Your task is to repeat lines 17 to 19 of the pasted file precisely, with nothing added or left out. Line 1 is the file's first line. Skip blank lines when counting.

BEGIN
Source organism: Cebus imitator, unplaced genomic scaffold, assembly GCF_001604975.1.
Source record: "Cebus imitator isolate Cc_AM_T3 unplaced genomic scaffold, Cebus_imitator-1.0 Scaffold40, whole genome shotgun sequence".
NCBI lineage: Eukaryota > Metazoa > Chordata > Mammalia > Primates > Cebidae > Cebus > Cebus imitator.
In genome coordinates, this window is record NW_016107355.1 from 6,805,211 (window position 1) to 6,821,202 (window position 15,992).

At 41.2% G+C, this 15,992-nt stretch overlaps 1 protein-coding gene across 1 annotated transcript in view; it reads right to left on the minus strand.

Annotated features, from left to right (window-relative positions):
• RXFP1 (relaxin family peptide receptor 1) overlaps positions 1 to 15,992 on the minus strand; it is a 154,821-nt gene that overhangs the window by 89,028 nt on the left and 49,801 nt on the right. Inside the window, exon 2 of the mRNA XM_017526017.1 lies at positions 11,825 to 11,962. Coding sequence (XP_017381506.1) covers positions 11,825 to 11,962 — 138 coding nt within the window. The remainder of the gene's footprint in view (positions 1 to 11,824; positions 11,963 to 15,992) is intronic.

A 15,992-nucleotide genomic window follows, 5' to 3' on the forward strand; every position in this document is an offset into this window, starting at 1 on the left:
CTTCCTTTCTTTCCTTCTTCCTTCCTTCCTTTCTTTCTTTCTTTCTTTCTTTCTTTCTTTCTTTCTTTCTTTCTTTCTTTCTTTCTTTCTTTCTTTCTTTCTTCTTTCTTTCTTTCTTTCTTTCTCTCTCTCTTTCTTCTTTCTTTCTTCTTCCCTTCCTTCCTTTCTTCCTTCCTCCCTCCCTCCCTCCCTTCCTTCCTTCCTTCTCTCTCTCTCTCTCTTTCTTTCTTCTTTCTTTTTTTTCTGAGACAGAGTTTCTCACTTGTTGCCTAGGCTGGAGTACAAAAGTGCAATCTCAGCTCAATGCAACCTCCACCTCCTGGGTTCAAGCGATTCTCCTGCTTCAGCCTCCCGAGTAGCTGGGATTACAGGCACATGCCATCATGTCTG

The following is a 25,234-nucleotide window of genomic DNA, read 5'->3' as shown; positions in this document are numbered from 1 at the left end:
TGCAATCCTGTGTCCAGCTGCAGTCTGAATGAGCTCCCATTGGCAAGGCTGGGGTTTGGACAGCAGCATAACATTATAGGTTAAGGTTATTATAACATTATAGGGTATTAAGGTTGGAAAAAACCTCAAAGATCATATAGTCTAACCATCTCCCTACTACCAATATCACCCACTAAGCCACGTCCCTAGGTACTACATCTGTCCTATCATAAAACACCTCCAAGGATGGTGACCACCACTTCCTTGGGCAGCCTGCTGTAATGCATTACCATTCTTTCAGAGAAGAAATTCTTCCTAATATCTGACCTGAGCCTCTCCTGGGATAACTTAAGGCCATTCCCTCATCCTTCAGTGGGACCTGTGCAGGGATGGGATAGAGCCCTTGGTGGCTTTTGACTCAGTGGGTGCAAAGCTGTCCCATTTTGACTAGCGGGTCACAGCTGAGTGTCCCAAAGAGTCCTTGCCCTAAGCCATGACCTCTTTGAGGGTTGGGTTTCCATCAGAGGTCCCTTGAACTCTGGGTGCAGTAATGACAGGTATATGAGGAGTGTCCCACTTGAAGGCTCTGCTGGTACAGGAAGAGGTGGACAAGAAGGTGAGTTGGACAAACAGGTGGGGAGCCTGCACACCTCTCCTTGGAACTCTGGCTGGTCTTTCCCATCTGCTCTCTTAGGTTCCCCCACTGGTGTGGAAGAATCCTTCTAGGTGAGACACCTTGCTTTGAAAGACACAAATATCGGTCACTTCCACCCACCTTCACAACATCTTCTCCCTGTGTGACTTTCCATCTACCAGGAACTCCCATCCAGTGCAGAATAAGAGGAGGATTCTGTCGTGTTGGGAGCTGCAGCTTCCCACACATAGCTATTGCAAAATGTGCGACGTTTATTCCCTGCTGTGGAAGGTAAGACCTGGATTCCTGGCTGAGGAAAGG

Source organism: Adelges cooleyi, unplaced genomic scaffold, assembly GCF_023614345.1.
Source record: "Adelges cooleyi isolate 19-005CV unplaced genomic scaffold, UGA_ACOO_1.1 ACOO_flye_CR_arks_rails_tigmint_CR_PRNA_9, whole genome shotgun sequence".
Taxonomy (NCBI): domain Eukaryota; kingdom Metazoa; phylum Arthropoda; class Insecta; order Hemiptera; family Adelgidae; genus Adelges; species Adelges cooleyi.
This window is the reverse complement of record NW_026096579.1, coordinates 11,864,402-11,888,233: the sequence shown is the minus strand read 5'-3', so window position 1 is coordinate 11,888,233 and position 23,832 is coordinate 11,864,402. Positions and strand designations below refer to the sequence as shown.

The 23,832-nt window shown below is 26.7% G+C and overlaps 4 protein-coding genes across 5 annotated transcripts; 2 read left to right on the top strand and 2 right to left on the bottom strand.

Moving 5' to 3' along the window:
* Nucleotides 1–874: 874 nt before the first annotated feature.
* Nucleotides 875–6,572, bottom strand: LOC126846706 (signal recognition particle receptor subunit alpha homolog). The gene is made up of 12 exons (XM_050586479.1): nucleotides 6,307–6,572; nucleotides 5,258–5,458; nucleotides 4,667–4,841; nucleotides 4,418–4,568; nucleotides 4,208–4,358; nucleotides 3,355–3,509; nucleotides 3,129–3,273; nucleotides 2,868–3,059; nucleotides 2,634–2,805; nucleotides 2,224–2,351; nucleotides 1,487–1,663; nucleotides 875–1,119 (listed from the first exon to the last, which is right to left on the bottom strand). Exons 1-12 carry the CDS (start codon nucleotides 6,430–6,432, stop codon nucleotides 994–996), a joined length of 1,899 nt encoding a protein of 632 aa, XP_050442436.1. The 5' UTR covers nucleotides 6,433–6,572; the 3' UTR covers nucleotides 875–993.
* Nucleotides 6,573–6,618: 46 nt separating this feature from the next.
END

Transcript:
Moving 5' to 3' along the window:
* Nucleotides 1–874: 874 nt before the first annotated feature.
* Nucleotides 875–6,572, bottom strand: LOC126846706 (signal recognition particle receptor subunit alpha homolog). The gene is made up of 12 exons (XM_050586479.1): nucleotides 6,307–6,572; nucleotides 5,258–5,458; nucleotides 4,667–4,841; nucleotides 4,418–4,568; nucleotides 4,208–4,358; nucleotides 3,355–3,509; nucleotides 3,129–3,273; nucleotides 2,868–3,059; nucleotides 2,634–2,805; nucleotides 2,224–2,351; nucleotides 1,487–1,663; nucleotides 875–1,119 (listed from the first exon to the last, which is right to left on the bottom strand). Exons 1-12 carry the CDS (start codon nucleotides 6,430–6,432, stop codon nucleotides 994–996), a joined length of 1,899 nt encoding a protein of 632 aa, XP_050442436.1. The 5' UTR covers nucleotides 6,433–6,572; the 3' UTR covers nucleotides 875–993.